Blog Life Sciences Perspectives February 06, 2020

When does my patent expire?

To determine when your (or your competitor’s) patent expires, first identify the correct filing date of the patent application. A U.S. utility patent (filed on or after June 8, 1995) expires 20 years from the earliest filing date of the patent. If the patent claims priority to an earlier patent application, then the 20 year term starts from the filing date of the earlier patent application. (Note, some earlier patent applications are excluded from this consideration and do not impact the patent term). You can determine if your patent claims priority to an earlier patent application by looking at the first page of the patent for a subsection titled “Related U.S. Application Data.” Sometimes this information is also found in the first paragraph of the specification of the patent.  If your patent claims priority to one or more earlier-filed patent applications, those patent applications will be listed by their application number and filing date in this subsection. Application numbers can be in the format of an international patent application (having the application serial number format of PCT/XXYEAR/######) or in the format of a U.S. patent application (having the application number format of 01/###,### through 16/###,###). Identify the earliest filing date from these patent applications, and the patent term expires 20 years from this date.

However, if the “Related U.S. Application Data” lists one or more provisional U.S. patent applications (having the application serial number format of 60/###,### through 63/###,###), then these filing dates are not used to calculate patent term. If only provisional U.S. patent applications are listed in the “Related U.S. Application Data” subsection, or if this subsection is missing from the front of the patent, then the filing date for purposes of calculating patent term is the filing date listed on the left front page of the patent, indicated as “Filed:” In this case, the patent term expires 20 years from the filing date on the front page of the patent.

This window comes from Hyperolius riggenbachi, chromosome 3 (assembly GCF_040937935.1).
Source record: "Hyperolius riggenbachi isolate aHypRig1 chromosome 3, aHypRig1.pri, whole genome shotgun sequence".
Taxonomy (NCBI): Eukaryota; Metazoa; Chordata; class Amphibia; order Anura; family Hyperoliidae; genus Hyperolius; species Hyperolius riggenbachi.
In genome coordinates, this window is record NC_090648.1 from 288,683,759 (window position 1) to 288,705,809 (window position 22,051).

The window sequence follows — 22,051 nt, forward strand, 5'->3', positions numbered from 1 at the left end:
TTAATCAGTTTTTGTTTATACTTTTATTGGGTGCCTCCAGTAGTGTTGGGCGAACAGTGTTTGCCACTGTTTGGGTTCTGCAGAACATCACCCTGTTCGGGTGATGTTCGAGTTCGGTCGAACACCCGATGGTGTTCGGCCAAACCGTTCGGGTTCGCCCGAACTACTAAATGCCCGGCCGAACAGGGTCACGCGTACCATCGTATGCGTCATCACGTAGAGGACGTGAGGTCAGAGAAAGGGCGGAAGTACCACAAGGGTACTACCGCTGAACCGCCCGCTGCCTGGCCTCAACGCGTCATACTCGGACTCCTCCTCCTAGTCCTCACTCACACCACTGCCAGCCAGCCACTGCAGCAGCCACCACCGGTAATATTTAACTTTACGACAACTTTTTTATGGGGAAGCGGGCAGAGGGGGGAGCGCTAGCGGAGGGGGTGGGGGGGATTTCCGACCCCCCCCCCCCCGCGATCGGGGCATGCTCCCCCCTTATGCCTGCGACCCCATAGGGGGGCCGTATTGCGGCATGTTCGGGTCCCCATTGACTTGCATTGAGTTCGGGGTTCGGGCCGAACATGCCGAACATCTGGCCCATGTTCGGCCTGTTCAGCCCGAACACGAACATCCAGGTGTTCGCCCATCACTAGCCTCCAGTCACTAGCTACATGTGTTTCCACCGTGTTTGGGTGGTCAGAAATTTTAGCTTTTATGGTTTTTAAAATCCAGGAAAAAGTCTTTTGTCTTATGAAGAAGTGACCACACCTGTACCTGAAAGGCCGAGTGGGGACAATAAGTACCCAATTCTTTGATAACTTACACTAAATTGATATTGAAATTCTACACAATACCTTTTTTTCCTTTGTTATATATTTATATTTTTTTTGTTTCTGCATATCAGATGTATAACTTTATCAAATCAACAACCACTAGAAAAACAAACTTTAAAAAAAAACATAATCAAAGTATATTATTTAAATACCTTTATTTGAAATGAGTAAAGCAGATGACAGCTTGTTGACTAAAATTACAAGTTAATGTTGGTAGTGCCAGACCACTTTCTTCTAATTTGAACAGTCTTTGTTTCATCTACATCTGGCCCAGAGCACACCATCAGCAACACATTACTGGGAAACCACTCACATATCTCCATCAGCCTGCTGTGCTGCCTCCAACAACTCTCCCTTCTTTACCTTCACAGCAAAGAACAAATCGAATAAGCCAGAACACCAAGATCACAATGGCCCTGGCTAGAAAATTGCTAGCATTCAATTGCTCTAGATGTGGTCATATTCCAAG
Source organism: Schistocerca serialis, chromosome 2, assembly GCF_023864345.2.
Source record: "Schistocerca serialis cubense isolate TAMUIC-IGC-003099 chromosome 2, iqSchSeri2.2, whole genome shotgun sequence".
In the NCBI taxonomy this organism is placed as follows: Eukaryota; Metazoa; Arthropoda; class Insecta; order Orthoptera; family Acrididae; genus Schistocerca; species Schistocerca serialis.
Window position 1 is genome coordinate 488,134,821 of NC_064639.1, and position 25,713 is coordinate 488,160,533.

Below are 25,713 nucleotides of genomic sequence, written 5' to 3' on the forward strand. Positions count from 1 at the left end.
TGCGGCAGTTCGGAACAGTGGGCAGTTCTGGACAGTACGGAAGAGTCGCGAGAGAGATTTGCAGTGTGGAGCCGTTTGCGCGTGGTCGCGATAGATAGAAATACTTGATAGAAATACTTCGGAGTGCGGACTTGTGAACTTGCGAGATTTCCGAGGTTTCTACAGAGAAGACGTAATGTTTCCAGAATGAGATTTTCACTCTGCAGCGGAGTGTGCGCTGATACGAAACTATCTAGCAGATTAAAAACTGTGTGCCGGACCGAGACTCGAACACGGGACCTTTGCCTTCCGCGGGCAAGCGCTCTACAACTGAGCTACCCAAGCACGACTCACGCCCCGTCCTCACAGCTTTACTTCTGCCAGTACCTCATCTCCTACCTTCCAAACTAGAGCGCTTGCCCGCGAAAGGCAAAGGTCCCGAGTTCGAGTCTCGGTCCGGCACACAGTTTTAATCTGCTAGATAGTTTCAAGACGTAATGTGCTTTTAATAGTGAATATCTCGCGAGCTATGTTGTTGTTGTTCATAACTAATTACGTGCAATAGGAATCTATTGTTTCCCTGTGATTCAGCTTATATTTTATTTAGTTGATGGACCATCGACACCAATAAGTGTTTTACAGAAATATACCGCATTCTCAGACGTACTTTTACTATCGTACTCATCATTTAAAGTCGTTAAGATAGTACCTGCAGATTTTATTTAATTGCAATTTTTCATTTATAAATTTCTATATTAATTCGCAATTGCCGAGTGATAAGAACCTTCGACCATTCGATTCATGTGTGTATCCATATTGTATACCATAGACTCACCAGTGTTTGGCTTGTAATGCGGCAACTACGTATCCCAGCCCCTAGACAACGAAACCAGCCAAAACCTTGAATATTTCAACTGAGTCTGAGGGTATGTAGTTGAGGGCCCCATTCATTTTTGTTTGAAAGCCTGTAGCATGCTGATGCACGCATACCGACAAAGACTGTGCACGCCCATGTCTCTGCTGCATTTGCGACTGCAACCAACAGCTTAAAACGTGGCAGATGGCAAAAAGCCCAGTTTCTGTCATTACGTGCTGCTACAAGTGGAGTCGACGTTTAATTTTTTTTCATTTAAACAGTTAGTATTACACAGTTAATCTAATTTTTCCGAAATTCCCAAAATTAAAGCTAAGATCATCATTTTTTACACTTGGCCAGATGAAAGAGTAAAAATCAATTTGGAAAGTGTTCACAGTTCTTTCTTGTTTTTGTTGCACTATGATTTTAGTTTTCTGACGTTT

In some cases, a patent may be extended beyond its 20 year term. For example, some patents are awarded a patent term adjustment (PTA) by the United States Patent Office. If a patent is awarded PTA, this is typically listed on the front page of the patent. For example, the front of the patent may state, “Subject to any disclaimer, the term of this patent is extended or adjusted under 35 U.S.C. 154(b) by 246 days.”  If the patent has this award, add the number of days of PTA to the patent term. Additionally, some patents are awarded a patent term extension (PTE) by the United States Patent Office. If a patent is awarded a PTE, a Patent Term Extension Certificate is filed in the file history of the patent. The file history of the patent can be found at https://portal.uspto.gov/pair/PublicPair. If the patent has been awarded a PTE, add the number of days of PTE to the term of the patent in addition to any PTA award.

Finally, a patent term may be shortened. In these cases, the front of a patent may (or may not) state that “This patent is subject to a disclaimer.” In this case, the patentee has surrendered any patent term (including any PTA) beyond the expiration date of another patent. Identifying this patent or application can be found by reviewing the file history of the patent at https://portal.uspto.gov/pair/PublicPair. We recommend you contact your Goodwin life sciences or patent lawyer for a determination of how this disclaimer impacts patent term.